You did not choose me, I chose you.

With these words of Jesus ever resting on our hearts, let us hear again to the depths of being the passionate “yes” that God has uttered to us, both as his people and as his individual and well-beloved children. No relationship can be sustained alone on promises made long ago -- our vows begin a life in community; they do not complete it. Frail creatures that we are, again and again we need to hear the words, “I love you,” and again and again, we need to offer from the depths of our own being the words, “and I love you.” And of course, through the changes and chances of this fleeting life, through good times and bad, we bear one another, as St. Paul says, in that same love. On this day, let us recommit ourselves to listening once again to that word of love, “You did not choose me, I chose you!”

The discipline of love may seem difficult and wearying through certain valleys and roads of our common life. Yet, it is always to be remembered that the perfect love of God draws us along in the moments we take to be our greatest failures in love. So, too, it is with the rhythm of obedience we call prayer. Thus, we can be thankful for the words of Jesus, “you did not choose me, I chose you.” These words set me free from my failure to love and my failure to pray. More profoundly, though, I am more than freed, I am loved; and that love enlivens me to love and to pray. Thus, my greatest failure is my greatest hope because God in Christ is faithful in love, choosing me again and again, choosing you again and again, and in that never-failing love, there is hope for us all.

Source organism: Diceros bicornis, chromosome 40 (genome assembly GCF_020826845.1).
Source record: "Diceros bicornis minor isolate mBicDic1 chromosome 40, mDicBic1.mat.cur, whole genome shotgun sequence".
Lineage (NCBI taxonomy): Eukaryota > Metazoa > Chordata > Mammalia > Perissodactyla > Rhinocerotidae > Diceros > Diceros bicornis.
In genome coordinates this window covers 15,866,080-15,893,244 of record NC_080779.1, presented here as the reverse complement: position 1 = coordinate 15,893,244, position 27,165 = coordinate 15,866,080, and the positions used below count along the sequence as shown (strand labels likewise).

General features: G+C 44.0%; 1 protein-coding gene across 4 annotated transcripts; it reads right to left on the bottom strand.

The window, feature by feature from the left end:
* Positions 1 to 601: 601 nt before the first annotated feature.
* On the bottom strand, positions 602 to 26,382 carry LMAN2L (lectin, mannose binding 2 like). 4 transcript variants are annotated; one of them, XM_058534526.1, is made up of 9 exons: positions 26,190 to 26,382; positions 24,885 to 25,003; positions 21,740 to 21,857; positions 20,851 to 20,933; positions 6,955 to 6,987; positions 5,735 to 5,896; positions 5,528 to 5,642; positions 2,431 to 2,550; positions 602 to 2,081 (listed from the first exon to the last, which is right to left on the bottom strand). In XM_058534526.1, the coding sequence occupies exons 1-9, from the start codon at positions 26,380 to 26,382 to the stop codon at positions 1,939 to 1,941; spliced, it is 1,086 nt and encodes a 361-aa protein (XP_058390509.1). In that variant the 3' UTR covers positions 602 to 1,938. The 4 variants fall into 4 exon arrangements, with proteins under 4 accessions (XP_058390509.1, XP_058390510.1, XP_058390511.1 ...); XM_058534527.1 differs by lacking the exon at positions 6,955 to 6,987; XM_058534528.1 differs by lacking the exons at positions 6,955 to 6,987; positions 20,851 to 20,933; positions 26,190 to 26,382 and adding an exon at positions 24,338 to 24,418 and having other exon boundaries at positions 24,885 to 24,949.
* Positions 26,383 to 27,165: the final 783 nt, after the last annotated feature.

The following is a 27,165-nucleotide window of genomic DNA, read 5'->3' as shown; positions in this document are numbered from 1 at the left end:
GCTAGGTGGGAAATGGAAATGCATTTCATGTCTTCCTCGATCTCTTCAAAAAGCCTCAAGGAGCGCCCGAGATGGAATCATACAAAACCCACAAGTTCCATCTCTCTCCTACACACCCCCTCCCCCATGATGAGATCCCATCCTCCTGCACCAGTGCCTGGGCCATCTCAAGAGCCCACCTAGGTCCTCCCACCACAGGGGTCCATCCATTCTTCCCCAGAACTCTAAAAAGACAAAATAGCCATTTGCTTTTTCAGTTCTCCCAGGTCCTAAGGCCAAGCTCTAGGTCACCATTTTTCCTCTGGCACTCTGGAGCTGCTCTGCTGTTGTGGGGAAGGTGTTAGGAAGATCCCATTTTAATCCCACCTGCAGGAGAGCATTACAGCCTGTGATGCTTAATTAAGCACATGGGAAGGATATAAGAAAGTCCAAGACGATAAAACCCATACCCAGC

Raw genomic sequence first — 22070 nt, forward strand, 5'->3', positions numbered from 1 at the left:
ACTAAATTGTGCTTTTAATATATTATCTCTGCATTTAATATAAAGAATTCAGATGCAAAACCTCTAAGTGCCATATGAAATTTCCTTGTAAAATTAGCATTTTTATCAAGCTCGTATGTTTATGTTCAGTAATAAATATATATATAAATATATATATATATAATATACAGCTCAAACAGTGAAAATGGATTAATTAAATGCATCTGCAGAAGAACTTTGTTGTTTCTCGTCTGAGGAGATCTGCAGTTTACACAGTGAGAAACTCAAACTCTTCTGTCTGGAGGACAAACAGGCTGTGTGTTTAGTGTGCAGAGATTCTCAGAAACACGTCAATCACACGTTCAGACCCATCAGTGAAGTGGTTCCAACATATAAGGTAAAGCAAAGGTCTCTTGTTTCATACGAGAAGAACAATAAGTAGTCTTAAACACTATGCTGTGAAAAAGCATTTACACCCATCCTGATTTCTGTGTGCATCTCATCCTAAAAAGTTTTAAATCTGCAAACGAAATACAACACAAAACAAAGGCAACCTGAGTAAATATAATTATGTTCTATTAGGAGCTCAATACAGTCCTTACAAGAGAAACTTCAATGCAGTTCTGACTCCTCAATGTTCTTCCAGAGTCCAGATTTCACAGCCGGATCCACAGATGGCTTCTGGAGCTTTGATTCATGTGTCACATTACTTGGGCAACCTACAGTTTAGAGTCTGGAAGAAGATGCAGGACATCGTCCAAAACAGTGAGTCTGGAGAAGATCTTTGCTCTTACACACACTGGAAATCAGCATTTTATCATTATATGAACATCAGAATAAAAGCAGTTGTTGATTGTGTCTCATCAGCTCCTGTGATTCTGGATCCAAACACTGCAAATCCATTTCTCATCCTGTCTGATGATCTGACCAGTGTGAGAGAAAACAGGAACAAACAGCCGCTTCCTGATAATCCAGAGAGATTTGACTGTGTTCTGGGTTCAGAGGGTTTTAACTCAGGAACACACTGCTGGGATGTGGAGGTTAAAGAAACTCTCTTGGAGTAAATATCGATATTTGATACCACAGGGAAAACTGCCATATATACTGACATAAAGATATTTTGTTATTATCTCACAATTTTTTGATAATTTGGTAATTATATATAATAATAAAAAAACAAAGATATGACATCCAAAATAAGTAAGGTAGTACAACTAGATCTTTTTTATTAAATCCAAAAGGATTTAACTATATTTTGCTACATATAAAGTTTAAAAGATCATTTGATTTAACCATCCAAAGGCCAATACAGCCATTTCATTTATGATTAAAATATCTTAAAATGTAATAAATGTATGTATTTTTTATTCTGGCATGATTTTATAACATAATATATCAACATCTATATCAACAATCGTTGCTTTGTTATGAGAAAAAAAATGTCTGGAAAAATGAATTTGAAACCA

c. 2010, the Rev. Daniel F. Graves

Monday, July 12, 2010

Bishop William Hockin appointed Interim Priest-in-charge of Holy Trinity Church